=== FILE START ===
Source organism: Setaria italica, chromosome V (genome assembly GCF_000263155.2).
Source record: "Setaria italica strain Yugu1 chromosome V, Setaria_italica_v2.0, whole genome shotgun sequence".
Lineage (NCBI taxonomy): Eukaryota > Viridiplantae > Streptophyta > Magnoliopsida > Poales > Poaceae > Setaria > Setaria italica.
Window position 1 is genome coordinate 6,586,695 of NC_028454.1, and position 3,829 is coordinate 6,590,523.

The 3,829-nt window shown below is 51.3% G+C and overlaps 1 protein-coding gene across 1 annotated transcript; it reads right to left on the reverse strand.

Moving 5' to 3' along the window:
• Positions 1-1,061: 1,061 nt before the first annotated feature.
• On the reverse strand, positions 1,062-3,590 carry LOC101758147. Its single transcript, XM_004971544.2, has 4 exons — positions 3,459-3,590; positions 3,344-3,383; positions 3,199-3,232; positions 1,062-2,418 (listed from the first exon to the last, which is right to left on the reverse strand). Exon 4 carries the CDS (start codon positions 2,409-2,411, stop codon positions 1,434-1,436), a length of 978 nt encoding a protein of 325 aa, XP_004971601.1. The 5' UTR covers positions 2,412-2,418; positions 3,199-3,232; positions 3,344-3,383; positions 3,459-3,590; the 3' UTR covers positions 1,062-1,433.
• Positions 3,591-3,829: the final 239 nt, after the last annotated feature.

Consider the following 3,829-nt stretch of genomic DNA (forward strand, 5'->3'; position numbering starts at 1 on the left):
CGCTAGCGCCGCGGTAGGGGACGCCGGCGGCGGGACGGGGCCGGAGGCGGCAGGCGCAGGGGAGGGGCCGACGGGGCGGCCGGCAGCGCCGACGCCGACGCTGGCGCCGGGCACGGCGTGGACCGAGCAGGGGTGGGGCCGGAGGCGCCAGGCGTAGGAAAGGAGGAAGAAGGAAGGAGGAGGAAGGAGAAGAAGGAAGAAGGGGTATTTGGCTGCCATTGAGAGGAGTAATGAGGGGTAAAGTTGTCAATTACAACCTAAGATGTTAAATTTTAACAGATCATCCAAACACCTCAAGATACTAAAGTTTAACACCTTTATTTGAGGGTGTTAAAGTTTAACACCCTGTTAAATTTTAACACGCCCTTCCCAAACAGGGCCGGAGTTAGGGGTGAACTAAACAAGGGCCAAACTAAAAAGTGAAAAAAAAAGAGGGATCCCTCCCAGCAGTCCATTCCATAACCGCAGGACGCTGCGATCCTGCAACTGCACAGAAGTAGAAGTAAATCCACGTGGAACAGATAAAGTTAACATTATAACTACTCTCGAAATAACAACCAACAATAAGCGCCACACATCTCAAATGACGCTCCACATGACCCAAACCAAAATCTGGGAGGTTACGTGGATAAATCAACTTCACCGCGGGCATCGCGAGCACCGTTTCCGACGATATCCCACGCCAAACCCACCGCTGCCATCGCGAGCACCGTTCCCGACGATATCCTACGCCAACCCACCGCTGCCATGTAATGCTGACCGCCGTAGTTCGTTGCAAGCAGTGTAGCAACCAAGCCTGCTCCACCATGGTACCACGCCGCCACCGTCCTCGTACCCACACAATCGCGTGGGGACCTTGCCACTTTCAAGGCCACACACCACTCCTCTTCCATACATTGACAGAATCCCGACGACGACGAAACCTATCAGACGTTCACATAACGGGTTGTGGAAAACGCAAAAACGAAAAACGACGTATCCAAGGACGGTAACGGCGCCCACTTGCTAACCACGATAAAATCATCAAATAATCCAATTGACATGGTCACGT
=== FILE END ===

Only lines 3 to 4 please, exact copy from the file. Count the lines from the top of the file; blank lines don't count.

Lineage (NCBI taxonomy): Eukaryota > Viridiplantae > Streptophyta > Magnoliopsida > Poales > Poaceae > Setaria > Setaria italica.
Window position 1 is genome coordinate 6,586,695 of NC_028454.1, and position 3,829 is coordinate 6,590,523.